LePage: Susan Collins ‘Should Start Paying Attention’ to Mainers

Governor blasts state's GOP senator for rejecting last-ditch effort to reform Obamacare

by Kathryn Blackhurst | Updated 22 Nov 2017 at 12:02 PM

Maine Gov. Paul LePage (R) blasted Sen. Susan Collins (R-Maine) for rejecting the GOP Senate’s latest attempt to deliver health care reform, saying Collins “should start paying attention to Maine people” and their specific needs, during an interview Monday on “The Laura Ingraham Show.”

Collins said Sunday on CNN’s “State of the Union” that “it’s very difficult for me to envision a scenario where I would end up voting for” the so-called Cassidy-Graham bill, which would replace Obamacare’s insurance subsidies and Medicare expansion with a block-grant program. Saying she harbors “a number of serious reservations” about the bill, its cost and its coverage, Collins appears to be a “no” vote on the GOP’s last-ditch effort to reform Obamacare before a September 30 deadline.

"It's not about Susan Collins," LePage said. "It's about Maine people. Maine people stand to get 44 percent more money in this bill."

But the 44 percent increase in health care funding for Maine wasn't enough to woo the moderate Republican senator as she succumbed to Democratic pressure.

"A lot of the people in Washington, D.C., right now and the United States Senate have overstayed their welcome. It's time we made some changes," LePage said. "And [Collins] needs to be voting for this because she should be on a national level — she should be looking after Maine people."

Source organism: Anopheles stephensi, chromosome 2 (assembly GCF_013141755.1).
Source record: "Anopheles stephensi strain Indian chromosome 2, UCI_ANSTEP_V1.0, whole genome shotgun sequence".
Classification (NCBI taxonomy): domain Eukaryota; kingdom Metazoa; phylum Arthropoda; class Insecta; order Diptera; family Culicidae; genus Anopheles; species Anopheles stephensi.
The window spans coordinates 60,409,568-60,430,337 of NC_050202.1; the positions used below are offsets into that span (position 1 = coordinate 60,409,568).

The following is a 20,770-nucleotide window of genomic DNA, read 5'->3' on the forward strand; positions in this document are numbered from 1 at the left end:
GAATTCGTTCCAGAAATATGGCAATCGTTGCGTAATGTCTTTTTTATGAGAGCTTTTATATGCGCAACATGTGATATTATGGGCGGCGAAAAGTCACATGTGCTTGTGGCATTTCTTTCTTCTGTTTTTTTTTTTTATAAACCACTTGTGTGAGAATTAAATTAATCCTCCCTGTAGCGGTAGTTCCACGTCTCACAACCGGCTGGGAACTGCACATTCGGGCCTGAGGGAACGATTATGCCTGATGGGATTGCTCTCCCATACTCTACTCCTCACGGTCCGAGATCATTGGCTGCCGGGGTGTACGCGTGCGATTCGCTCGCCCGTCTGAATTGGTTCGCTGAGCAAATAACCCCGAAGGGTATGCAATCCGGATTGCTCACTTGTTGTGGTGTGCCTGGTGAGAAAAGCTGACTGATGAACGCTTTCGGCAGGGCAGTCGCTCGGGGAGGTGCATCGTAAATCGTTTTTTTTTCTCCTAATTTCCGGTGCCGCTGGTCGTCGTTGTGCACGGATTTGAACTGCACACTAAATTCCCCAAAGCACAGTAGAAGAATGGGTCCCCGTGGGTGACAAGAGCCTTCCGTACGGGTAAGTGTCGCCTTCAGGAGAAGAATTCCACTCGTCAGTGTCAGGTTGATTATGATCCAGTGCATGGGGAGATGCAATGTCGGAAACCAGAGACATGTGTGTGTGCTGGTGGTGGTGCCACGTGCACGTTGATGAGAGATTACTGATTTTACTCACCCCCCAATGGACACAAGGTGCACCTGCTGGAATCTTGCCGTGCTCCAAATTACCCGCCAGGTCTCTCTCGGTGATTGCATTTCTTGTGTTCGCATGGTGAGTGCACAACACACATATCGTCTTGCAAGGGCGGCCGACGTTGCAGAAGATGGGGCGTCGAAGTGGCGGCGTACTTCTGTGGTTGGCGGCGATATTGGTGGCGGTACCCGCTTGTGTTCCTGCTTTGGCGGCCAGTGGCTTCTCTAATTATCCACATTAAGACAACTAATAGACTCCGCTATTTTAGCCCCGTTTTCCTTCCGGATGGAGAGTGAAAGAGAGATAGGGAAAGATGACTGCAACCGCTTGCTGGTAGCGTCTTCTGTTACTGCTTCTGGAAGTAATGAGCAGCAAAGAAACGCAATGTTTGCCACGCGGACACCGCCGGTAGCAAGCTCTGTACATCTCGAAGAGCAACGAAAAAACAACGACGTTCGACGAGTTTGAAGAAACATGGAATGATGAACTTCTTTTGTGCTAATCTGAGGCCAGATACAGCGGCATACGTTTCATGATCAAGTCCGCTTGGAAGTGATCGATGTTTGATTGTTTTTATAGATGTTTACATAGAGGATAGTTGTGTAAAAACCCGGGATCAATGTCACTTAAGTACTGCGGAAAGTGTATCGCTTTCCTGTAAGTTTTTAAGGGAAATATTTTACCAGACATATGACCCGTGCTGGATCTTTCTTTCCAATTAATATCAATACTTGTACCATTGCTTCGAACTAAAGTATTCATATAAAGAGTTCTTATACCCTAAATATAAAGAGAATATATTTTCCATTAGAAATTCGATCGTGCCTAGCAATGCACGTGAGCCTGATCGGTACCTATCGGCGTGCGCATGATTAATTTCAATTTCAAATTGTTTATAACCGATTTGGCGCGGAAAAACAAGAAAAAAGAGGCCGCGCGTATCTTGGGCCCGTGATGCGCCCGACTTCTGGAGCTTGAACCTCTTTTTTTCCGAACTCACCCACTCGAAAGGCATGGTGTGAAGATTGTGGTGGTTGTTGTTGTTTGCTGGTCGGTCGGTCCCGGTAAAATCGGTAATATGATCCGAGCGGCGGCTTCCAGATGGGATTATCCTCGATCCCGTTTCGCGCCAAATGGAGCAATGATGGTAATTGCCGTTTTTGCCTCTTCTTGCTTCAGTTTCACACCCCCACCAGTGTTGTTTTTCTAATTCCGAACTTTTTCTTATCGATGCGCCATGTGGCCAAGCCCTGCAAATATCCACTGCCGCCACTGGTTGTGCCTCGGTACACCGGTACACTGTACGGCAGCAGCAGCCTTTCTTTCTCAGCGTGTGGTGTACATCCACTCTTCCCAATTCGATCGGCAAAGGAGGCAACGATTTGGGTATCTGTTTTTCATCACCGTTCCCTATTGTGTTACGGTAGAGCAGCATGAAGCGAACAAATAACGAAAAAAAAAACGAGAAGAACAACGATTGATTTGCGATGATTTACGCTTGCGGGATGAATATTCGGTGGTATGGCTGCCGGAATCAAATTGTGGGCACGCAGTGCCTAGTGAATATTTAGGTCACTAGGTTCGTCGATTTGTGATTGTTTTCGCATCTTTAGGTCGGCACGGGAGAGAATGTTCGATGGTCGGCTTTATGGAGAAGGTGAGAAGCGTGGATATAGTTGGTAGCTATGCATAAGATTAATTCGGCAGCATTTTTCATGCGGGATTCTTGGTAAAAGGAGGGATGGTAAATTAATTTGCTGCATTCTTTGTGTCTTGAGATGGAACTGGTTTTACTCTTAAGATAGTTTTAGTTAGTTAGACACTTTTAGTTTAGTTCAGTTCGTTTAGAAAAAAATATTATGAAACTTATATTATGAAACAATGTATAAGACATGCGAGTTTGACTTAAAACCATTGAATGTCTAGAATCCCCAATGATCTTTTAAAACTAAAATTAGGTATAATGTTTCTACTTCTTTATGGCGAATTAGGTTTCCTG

LePage met with Vice President Mike Pence in Washington, D.C., on Friday to discuss the GOP's latest health care bill and team up to apply pressure on the state's holdout GOP senator.

"[Pence] really wants to fix health care. He understands that one size does not fit all," LePage said. "And I compare the state of Maine against the state of Utah. Utah is one of the fastest-growing states with the youngest population median age in the country, under 30 years old. They're concerned about pediatrics and childbirth. In the state of Maine, we're the oldest state in America and my biggest concern is end of life because we have more people at the highest end of the line."

"More people are dying than are being born, and that's the problem I deal with — totally different needs and wants," LePage said. "And that's what the president and the vice president are trying to get across to America. Let's make it work for everyone."

LePage said he loved the idea of a 44 percent increase in federal health care funding for Maine, noting that the states of New York and California "get somewhere around 30 percent of all health care money coming out of Washington while the states of Texas and Florida, who have a similar population, get 10 percent."

"Let's not do it based on dollars and cents, but let's do it based on American population," LePage added. "The state of Maine should get more money because we're the oldest state in America and we've spent more of our resources in health care toward end of life, which is the most costly part of health care. And so we haven't been complaining."

The Maine governor said that his state was succeeding in lowering health care insurance premiums and deductibles while vastly improving the quality of its health care before "we were pushed aside" and Obamacare swooped in and interfered.

"Let's go back," LePage said. "We had a good program, and this is what is so disheartening with Sen. Susan Collins, is we ... have the program that can help America. And she just is so concerned about family planning that she can't see beyond."

"So I really don't understand where the senator's coming from," LePage added. "She should start paying attention to Maine people."

(photo credit, homepage image: Matt Gagnon, Wikimedia; photo credit, article image: Gage Skidmore, Flickr)

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